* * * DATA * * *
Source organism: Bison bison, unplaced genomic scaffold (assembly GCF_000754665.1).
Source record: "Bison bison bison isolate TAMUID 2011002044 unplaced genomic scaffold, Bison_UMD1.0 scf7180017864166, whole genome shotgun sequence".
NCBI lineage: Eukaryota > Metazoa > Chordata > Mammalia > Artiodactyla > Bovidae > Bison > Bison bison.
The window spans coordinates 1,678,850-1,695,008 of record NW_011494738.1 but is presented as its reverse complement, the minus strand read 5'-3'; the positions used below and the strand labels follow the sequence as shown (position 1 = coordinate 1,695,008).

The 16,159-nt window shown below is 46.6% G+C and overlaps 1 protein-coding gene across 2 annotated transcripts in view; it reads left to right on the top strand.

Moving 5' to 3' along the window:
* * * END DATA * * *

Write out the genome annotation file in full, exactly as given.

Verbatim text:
Source organism: Bison bison, unplaced genomic scaffold (assembly GCF_000754665.1).
Source record: "Bison bison bison isolate TAMUID 2011002044 unplaced genomic scaffold, Bison_UMD1.0 scf7180017864166, whole genome shotgun sequence".
NCBI lineage: Eukaryota > Metazoa > Chordata > Mammalia > Artiodactyla > Bovidae > Bison > Bison bison.
The window spans coordinates 1,678,850-1,695,008 of record NW_011494738.1 but is presented as its reverse complement, the minus strand read 5'-3'; the positions used below and the strand labels follow the sequence as shown (position 1 = coordinate 1,695,008).

The 16,159-nt window shown below is 46.6% G+C and overlaps 1 protein-coding gene across 2 annotated transcripts in view; it reads left to right on the top strand.

Moving 5' to 3' along the window: